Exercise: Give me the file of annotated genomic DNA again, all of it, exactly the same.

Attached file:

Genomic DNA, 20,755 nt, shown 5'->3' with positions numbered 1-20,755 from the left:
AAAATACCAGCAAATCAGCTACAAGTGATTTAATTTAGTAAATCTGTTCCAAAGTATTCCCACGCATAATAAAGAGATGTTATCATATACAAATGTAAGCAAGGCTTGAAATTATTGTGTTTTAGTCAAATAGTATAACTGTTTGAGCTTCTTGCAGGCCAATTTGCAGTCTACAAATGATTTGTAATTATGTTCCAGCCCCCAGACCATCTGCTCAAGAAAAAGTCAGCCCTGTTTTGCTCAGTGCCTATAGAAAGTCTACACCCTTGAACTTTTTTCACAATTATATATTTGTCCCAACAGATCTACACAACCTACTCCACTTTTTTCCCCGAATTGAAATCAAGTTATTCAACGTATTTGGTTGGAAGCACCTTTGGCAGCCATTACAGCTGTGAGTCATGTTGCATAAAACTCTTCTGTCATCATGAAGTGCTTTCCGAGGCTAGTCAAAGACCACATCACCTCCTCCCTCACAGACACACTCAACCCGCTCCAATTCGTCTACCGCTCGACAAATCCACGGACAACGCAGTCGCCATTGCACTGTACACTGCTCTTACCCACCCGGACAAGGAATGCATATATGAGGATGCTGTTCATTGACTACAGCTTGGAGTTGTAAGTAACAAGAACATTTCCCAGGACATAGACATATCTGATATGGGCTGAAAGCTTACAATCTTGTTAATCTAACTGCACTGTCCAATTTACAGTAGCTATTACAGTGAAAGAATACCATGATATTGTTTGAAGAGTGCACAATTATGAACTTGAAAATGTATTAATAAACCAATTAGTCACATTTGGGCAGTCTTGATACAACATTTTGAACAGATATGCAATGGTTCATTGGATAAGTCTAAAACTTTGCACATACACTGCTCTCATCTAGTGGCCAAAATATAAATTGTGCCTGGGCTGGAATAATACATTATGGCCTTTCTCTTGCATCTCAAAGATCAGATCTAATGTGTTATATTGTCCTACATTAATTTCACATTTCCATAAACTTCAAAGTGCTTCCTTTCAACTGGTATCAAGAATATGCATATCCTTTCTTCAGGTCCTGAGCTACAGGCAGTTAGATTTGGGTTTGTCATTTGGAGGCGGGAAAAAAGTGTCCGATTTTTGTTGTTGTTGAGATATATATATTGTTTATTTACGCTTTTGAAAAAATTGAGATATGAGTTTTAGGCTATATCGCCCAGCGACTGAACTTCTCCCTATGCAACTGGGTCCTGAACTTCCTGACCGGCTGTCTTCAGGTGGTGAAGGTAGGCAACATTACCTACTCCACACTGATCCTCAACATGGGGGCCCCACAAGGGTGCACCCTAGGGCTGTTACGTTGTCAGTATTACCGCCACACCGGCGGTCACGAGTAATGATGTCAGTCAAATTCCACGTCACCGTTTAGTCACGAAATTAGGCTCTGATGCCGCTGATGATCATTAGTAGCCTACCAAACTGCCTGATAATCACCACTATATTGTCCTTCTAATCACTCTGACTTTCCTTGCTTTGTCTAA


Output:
Genomic DNA, 20,755 nt, shown 5'->3' with positions numbered 1-20,755 from the left:
AAAATACCAGCAAATCAGCTACAAGTGATTTAATTTAGTAAATCTGTTCCAAAGTATTCCCACGCATAATAAAGAGATGTTATCATATACAAATGTAAGCAAGGCTTGAAATTATTGTGTTTTAGTCAAATAGTATAACTGTTTGAGCTTCTTGCAGGCCAATTTGCAGTCTACAAATGATTTGTAATTATGTTCCAGCCCCCAGACCATCTGCTCAAGAAAAAGTCAGCCCTGTTTTGCTCAGTGCCTATAGAAAGTCTACACCCTTGAACTTTTTTCACAATTATATATTTGTCCCAACAGATCTACACAACCTACTCCACTTTTTTCCCCGAATTGAAATCAAGTTATTCAACGTATTTGGTTGGAAGCACCTTTGGCAGCCATTACAGCTGTGAGTCATGTTGCATAAAACTCTTCTGTCATCATGAAGTGCTTTCCGAGGCTAGTCAAAGACCACATCACCTCCTCCCTCACAGACACACTCAACCCGCTCCAATTCGTCTACCGCTCGACAAATCCACGGACAACGCAGTCGCCATTGCACTGTACACTGCTCTTACCCACCCGGACAAGGAATGCATATATGAGGATGCTGTTCATTGACTACAGCTTGGAGTTGTAAGTAACAAGAACATTTCCCAGGACATAGACATATCTGATATGGGCTGAAAGCTTACAATCTTGTTAATCTAACTGCACTGTCCAATTTACAGTAGCTATTACAGTGAAAGAATACCATGATATTGTTTGAAGAGTGCACAATTATGAACTTGAAAATGTATTAATAAACCAATTAGTCACATTTGGGCAGTCTTGATACAACATTTTGAACAGATATGCAATGGTTCATTGGATAAGTCTAAAACTTTGCACATACACTGCTCTCATCTAGTGGCCAAAATATAAATTGTGCCTGGGCTGGAATAATACATTATGGCCTTTCTCTTGCATCTCAAAGATCAGATCTAATGTGTTATATTGTCCTACATTAATTTCACATTTCCATAAACTTCAAAGTGCTTCCTTTCAACTGGTATCAAGAATATGCATATCCTTTCTTCAGGTCCTGAGCTACAGGCAGTTAGATTTGGGTTTGTCATTTGGAGGCGGGAAAAAAGTGTCCGATTTTTGTTGTTGTTGAGATATATATATTGTTTATTTACGCTTTTGAAAAAATTGAGATATGAGTTTTAGGCTATATCGCCCAGCGACTGAACTTCTCCCTATGCAACTGGGTCCTGAACTTCCTGACCGGCTGTCTTCAGGTGGTGAAGGTAGGCAACATTACCTACTCCACACTGATCCTCAACATGGGGGCCCCACAAGGGTGCACCCTAGGGCTGTTACGTTGTCAGTATTACCGCCACACCGGCGGTCACGAGTAATGATGTCAGTCAAATTCCACGTCACCGTTTAGTCACGAAATTAGGCTCTGATGCCGCTGATGATCATTAGTAGCCTACCAAACTGCCTGATAATCACCACTATATTGTCCTTCTAATCACTCTGACTTTCCTTGCTTTGTCTAA